Is the House to understand that the right hon. Gentleman is repudiating the argument of the Lord Chancellor? Is he aware that the argument was that excessive severity could be put right on appeal, whereas excessive leniency could not, and therefore was that not a recommendation that courts should impose more severe penalties? Is not this the most absurd advice that has been given by any Lord Chancellor on sentencing policy at any time? Does not the right hon. Gentleman recognise that it would be infinitely damaging to the reputation of courts if large numbers of appeals were successful as a result of taking literally the advice of the Lord Chancellor?
If the hon. Gentleman comes to conclusions as fallacious as that, I am astonished that anybody should ask him for any advice at all. Anybody who has read the Lord Chancellor's speech in full cannot but come to the conclusion that it is an extremely balanced statement on a matter about which, as head of the judiciary, he is entitled to speak.
Perhaps I could draw the hon. Gentleman's attention to that part of the speech in which the Lord Chancellor said quite specifically:I do not wish to dissaude you from exercising and exhibiting the quality of mercy. Excessive severity is almost always counter productive in the administration of justice, since it excites sympathy where reprobation is desirable.
Is not the point that these remarks were directed at magistrates, and would not my right hon. Friend agree that the magistrate has an opportunity of heading off a criminal career, whereas an unduly lenient sentence may encourage, rather than deter, crime?
It has been traditional that the Lord Chancellor of the day, in speaking to the Magistrates' Association, has always discussed the particular problems with which they were concerned.—[AN HON. MEMBER: "The right hon. Gentleman said that the Lord Chancellor was not speaking as Lord Chancellor."]—As Lord Chancellor, he is ex officio head of the judiciary, and as such he was speaking to the magistrates. This has traditionally been done by the Lord Chancellor, as head of the judiciary.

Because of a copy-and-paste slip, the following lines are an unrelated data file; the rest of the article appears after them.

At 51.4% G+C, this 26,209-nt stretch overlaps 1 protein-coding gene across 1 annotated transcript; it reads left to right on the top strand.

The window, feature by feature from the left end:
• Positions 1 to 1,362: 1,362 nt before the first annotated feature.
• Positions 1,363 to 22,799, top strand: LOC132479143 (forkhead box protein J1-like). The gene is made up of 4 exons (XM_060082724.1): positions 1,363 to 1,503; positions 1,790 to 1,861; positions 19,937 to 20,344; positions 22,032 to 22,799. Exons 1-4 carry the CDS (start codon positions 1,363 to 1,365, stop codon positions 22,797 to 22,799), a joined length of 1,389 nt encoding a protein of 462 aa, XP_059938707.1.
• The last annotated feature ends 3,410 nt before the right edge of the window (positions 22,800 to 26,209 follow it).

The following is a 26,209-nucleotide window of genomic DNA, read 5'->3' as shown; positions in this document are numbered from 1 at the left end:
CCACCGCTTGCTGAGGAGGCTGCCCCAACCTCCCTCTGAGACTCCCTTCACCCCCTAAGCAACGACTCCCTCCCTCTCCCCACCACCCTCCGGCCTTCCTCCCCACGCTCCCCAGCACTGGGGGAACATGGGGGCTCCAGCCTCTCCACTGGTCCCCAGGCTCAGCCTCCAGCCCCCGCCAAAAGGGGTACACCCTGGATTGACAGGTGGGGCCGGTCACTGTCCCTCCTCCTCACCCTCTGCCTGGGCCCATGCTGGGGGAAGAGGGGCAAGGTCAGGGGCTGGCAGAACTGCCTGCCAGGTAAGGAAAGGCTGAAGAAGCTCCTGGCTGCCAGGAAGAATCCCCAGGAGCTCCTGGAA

What he was doing on this occasion —and it was a long speech—was dealing with many of the problems with which magistrates are faced. In the course of his speech he dealt with sentencing, and he gave what I think most people would regard as a great deal of wise advice to magistrates on how to deal with this matter.
While welcoming the fact that the Lord Chancellor was speaking ex officio—and Heaven help us if he had not been—may I ask the right hon. Gentleman to reflect on the fact that if it were his purpose for magistrates to give much more severe sentences—and there was a clear reference in that speech to more severe sentencing policy—the appeals court would be overwhelmed with appeals? In addition, one would doubt the Government's own commitment to the emphasis on appropriate sentencing, which is at the heart of the Criminal Justice Bill before the House, and not on excessive sentencing.
If the hon. Lady reads the Lord Chancellor's speech in full she will see that the balance of the whole speech was exactly on this point and that on the question of appropriate sentencing he set out the arguments and said:
Excessive severity is almost always counter productive ".
He went on to the other question of appeal and said what would result if there were excessive leniency. In other words, he was saying to the magistrates." These are the problems which you face and these are the considerations which you should bear in mind."